That’s the point registered dietitians Joanne Saab and Daina Kalnins make in the second edition of “Better Food for Kids: Your Essential Guide to Nutrition for All Children from Age 2 to 10” (Robert Rose, $24.95).
To bolster their argument, the authors, who are associated with the Hospital for Sick Children, offer 10 basic recommendations that apply not just to kids, but to adults as well. Here are four examples:
- “Whenever possible, serve your children homemade rather than prepared or convenience foods. …
- “Limit your child’s intake of juice. For quenching thirst, water should be the main beverage of choice.
- “Don’t rely on vitamin supplements as a substitute for a healthy, balanced diet.
- “Enjoy an active lifestyle together as a family. Exercise, along with healthy foods, can help decrease the incidence of obesity in children — and adults!”
But feeding a 4-year-old is not the same as feeding an 8-year-old, and the authors go into the needs of children in three age groups (2-4, 4-6 and 6-10). Other topics include vegetarian diets, childhood obesity and food allergies.
This won’t be easy for a lot of parents who are strapped for time, but the effort is worth it, especially if you want healthy children and you want to maintain your own health. So, Saab and Kalnins offer tips on how to incorporate more homemade meals into your routine and better snacks for your kids — fruit, celery, carrots and cauliflower instead of cookies, snack cakes and chips. They also stress the importance of including your kids in the process, especially if it’s to farmers markets or the farm for pick-your-own fruits. That way, they learn more about nutrition and understand that food comes from some place other than the supermarket.
The great benefit from this is that the more meals you make from scratch, the easier the whole process of cooking becomes. Soon, you’ll be able to get rid of many, if not all, of the processed foods from your diet.
There are plenty of recipes in the book to get you started. In case you think these are all boring dishes only a nutritionist or dietitian would eat, just remember: There are plenty of options for those with a sweet tooth, including recipes for Chocolate Chip Pizza Cookie and Raspberry Granola Bars. There are also plenty of breakfast choices, such as the easy Eggs Baked in Cheese (below), so you send your children to school with a solid start on the day.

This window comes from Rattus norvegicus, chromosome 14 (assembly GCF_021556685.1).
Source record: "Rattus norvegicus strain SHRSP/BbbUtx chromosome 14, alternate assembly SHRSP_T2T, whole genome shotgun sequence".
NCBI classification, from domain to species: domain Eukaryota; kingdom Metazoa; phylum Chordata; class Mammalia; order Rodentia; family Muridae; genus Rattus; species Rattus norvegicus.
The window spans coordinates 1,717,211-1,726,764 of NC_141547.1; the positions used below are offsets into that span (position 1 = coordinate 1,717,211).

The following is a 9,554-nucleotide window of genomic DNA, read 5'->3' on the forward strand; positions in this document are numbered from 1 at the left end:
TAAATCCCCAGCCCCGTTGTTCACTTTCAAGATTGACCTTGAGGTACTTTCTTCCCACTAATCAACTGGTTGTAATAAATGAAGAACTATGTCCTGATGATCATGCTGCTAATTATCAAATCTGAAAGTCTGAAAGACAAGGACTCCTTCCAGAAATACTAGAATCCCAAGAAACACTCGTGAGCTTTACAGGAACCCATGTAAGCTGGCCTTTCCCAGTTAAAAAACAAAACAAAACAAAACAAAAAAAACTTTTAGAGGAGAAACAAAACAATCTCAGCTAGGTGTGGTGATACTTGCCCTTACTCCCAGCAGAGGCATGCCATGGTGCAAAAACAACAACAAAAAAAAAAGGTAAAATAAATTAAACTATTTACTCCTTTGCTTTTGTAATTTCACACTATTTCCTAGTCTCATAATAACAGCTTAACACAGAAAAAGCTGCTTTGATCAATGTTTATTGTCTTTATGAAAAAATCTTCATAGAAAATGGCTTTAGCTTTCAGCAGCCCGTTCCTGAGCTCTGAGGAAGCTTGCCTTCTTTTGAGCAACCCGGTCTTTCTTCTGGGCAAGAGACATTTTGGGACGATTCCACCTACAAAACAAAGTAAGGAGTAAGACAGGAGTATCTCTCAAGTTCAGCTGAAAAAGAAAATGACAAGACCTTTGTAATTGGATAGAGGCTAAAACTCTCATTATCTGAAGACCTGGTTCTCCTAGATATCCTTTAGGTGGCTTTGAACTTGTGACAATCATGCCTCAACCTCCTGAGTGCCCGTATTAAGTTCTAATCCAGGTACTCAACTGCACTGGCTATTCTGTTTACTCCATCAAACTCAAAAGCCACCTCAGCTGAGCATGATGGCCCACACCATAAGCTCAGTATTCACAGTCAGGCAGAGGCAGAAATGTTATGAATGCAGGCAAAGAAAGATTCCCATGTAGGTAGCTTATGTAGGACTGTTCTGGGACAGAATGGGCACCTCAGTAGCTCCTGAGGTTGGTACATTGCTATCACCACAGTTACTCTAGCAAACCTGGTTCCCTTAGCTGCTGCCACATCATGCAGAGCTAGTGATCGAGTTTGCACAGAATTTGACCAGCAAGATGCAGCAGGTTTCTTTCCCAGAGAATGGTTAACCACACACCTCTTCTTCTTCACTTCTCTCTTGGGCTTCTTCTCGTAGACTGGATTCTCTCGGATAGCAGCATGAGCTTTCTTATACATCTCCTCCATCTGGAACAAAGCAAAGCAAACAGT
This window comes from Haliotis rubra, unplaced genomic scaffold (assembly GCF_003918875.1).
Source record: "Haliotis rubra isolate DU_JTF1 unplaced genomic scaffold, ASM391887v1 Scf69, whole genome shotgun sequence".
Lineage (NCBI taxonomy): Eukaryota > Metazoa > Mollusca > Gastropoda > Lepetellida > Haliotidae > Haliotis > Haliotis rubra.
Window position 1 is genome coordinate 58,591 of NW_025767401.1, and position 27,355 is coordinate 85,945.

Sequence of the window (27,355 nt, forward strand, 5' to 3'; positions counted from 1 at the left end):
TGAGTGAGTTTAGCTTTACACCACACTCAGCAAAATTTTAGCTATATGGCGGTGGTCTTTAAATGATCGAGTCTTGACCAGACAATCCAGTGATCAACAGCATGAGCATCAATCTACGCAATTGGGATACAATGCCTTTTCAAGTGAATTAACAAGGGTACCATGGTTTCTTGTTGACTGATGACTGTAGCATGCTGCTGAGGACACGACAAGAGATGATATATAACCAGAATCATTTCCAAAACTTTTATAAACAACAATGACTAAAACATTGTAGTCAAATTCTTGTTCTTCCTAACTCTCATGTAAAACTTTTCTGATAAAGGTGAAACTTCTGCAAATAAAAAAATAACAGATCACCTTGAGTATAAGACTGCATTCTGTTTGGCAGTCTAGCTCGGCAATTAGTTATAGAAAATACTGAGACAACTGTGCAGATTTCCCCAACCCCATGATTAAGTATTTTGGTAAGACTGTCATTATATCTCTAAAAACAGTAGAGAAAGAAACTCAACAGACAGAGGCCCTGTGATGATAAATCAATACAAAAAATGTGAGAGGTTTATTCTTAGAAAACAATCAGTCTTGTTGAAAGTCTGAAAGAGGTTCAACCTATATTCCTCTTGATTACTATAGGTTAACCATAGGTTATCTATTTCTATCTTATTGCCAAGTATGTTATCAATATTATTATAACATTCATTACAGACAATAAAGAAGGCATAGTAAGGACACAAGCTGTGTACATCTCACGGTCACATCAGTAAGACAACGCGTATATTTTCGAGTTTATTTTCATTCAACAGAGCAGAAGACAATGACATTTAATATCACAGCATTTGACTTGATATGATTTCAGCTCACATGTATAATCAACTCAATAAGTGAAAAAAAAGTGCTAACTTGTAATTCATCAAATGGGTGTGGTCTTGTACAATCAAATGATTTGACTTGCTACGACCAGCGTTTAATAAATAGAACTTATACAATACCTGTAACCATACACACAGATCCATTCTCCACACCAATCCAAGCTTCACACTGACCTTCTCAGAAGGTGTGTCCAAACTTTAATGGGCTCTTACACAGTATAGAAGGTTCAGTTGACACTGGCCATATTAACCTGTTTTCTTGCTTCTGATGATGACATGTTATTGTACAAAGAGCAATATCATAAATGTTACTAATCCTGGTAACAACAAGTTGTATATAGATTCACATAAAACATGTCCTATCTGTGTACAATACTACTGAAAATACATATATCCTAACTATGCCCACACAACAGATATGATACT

“The recipes in ‘Better Food for Kids’ are actually not just for kids, but are intended to be enjoyed by the entire family,” they write. “We have made every effort to ensure that most of the recipes are quick and easy to prepare.
Eggs Baked in Cheese
2/3 cup shredded cheddar cheese
1/2 cup whole milk or light (5 percent) cream
1/4 teaspoon salt
Pinch of freshly ground black pepper
Pinch of paprika
Finely chopped fresh parsley
Preheat oven to 350 degrees.
Sprinkle cheese over bottom of greased 8-inch baking pan.Break eggs over cheese.
In a bowl, whisk together milk, salt and pepper. Pour over eggs. Sprinkle lightly with paprika.
Bake in preheated oven for 20 minutes or until eggs are just set. Sprinkle with parsley, if desired.
Nutritional analysis per serving: 158 calories, 11 g protein, 2 g carbohydrate, 12 g fat, 0 fiber, 194 mg calcium, 1 mg iron, 336 mg sodium.
Makes 4 servings.
From “Better Food for Kids: Second Edition,” by Joanne Saab and Daina Kalnins